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Air travel is flying into a pleasurable era

Tuesday, 1 July 2014 - 7:25am IST | Agency: dna

A new report says technology will significantly change the way we travel in the next decade
  • Ravi Jadhav dna

Visualise circa 2024, when on a flight you may be able to use a Skype-style hologram system for 3D conversations with friends and family.

Similarly, business travellers could have sonic disruptors embedded in their seats to prevent fellow travellers listening in to their conversations. Or use haptic gloves that allow you to shake hands with a colleague overseas, stimulating the sensation of touch as it happens.

Haptic technology could allow food lovers and shopaholics to smell, feel and even see the products they want from the comfort of their rooftop pool.

An artificial beach, open air park or museum, could also become a feature at airports across the world.

This is the picture of things to come that will make travel more pleasurable and doing business while flying more convenient in the the next decade, according to a sequel report titled "Future of Travel" by Skyscanner, a global airport rating agency.

"Developments like automated self-service technology, check-in with voice command, laser molecular scanners will characterise the automation of airport infrastructure by 2024, transforming both domestic and international travel. This can already be witnessed with artistic airports coming to life in India," said Kavitha Gnanamurthy senior marketing manager, Skyscanner India.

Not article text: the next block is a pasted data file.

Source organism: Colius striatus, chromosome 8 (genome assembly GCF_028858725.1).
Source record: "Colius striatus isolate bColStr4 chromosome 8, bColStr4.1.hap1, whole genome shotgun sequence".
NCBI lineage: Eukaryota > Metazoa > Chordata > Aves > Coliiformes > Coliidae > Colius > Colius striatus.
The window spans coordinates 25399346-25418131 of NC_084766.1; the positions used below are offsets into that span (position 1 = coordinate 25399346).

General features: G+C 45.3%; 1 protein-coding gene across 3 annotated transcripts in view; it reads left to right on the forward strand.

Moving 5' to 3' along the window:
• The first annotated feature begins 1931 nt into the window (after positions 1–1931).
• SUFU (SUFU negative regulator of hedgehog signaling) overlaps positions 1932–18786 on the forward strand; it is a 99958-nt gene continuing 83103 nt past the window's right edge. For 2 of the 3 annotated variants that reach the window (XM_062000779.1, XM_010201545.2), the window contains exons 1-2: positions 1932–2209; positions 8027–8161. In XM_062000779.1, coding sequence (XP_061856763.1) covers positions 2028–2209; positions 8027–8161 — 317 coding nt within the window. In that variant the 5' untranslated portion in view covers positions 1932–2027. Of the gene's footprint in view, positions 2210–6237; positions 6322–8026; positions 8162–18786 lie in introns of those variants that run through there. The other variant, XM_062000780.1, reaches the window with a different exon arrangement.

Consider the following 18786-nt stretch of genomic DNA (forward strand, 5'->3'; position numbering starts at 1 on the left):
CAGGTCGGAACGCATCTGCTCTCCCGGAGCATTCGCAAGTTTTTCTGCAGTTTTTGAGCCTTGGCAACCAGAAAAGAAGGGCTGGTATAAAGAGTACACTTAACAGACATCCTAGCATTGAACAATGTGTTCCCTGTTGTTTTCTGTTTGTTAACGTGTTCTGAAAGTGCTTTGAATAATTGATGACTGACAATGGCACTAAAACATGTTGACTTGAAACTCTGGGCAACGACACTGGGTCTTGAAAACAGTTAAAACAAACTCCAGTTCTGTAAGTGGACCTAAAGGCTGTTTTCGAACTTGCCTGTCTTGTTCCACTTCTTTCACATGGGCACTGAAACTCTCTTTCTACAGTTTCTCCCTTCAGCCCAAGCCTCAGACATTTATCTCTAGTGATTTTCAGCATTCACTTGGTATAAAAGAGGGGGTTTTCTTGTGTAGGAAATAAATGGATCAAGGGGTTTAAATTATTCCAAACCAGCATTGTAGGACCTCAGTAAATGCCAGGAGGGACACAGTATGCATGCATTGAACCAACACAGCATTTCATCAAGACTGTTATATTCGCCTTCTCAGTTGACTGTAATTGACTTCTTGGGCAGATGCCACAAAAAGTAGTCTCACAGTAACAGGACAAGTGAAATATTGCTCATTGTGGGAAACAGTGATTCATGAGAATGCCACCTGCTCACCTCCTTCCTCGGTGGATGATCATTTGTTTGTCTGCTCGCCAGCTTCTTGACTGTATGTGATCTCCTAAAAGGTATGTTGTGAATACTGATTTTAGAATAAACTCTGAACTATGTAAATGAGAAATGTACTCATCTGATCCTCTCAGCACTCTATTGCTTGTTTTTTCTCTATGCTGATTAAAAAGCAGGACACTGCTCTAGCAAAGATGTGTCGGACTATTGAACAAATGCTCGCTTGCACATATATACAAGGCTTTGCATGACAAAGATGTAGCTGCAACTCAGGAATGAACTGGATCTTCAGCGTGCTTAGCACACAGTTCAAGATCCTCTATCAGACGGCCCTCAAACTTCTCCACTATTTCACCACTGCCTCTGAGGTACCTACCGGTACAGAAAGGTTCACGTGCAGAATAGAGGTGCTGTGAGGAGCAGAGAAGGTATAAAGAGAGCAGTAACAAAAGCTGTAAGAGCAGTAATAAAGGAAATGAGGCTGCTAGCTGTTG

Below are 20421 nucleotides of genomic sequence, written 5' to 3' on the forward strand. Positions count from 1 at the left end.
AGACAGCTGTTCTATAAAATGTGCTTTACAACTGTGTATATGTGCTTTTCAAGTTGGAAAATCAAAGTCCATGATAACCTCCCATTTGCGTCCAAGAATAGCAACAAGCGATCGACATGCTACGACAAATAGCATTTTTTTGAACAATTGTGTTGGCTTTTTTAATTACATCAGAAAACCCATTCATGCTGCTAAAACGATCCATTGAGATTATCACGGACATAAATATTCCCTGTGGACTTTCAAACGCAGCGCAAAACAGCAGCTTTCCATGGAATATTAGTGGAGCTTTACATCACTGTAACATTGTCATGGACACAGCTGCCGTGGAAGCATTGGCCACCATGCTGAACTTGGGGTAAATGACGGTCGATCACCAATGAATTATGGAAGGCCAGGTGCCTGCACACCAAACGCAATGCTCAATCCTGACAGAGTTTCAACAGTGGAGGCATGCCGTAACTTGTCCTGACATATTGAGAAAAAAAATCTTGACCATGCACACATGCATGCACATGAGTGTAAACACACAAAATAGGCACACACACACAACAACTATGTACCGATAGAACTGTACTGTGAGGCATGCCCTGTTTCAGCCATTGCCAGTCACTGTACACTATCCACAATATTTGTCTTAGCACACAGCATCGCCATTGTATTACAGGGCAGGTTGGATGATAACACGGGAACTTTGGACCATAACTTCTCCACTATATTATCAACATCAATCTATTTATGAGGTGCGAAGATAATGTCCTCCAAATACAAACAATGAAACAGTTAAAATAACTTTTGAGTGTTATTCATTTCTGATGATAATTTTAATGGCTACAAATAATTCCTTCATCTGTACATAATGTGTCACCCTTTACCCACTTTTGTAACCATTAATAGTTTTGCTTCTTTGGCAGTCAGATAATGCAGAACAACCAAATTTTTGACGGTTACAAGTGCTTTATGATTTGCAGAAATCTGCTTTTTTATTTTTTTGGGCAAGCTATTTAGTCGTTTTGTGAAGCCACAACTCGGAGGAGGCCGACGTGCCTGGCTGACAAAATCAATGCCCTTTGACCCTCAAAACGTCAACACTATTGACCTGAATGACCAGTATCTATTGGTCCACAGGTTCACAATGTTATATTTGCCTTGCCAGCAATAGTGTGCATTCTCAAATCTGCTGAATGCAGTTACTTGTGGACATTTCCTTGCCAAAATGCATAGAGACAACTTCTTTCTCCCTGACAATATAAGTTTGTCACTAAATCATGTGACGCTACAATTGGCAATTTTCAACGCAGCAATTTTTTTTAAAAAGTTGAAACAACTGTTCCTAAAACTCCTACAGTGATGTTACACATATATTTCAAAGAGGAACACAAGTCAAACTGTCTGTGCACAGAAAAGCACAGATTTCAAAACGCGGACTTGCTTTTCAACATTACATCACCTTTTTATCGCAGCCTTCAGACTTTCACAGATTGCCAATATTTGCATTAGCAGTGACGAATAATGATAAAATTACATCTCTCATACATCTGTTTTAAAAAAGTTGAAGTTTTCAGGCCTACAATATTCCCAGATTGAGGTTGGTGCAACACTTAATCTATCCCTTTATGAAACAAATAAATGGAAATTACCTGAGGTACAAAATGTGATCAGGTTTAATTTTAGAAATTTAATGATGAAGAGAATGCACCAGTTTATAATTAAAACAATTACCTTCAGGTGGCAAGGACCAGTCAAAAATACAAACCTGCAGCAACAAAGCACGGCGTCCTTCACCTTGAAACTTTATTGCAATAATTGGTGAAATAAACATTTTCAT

The report states that passengers could check in and drop off their bags at a favourite cafeteria at the airport as they buy coffee, and use smartphones to monitor queue times to pick the best route through the gates.

As more and more activity goes through the internet, we could see biometric data cards replacing passports and pre-set digital tags for baggage that would enable holiday-goers to track their belongings on the journey.

Skyscanner describes departure halls that will be beautiful, mood-lifting spaces designed with distractions, from art galleries to 3D cinemas, and even yoga retreats. (T2 at Mumbai's Chhatrapati Shivaji International Airport has an art museum that has become a big attraction.)

The agency states that 43 per cent of passengers would love to see an open-air park or beach as part of their airport experience and this could become a reality through wellness hubs accompanied with interactive walls and floors that would transform the shopping and eating experience.

"New haptic technology will allow passengers to smell, feel and see products they want to buy from the comfort of a rooftop pool. 'Phygital' technology (physical and digital retail techniques) means travellers would be able to order goods with a wave of the hand or by a simple verbal command," the report says.

The agency, which talked to 56 trend experts and futurologists in the travel and tech industry, mentioned that Skype-style hologram systems would be available on board, to enable passengers to talk chat with family and friends while flying.

Filip Filipov, Skyscanner's head of B2B, said, "Airports and flights will no longer be the price we pay to travel but instead will signify the start of our holidays where travellers can relax and create the perfect space to suit their needs whether they're flying for business or leisure."

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